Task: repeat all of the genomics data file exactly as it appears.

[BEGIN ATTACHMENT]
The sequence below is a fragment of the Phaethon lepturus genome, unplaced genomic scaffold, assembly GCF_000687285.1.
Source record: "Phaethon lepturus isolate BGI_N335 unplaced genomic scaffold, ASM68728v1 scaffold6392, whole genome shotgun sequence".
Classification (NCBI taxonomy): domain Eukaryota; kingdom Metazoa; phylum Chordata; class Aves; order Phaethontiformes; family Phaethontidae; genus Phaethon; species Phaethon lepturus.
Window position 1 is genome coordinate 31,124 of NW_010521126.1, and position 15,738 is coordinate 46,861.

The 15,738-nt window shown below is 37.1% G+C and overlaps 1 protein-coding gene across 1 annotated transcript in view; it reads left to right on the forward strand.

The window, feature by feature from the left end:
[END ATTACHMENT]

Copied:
The sequence below is a fragment of the Phaethon lepturus genome, unplaced genomic scaffold, assembly GCF_000687285.1.
Source record: "Phaethon lepturus isolate BGI_N335 unplaced genomic scaffold, ASM68728v1 scaffold6392, whole genome shotgun sequence".
Classification (NCBI taxonomy): domain Eukaryota; kingdom Metazoa; phylum Chordata; class Aves; order Phaethontiformes; family Phaethontidae; genus Phaethon; species Phaethon lepturus.
Window position 1 is genome coordinate 31,124 of NW_010521126.1, and position 15,738 is coordinate 46,861.

The 15,738-nt window shown below is 37.1% G+C and overlaps 1 protein-coding gene across 1 annotated transcript in view; it reads left to right on the forward strand.

The window, feature by feature from the left end: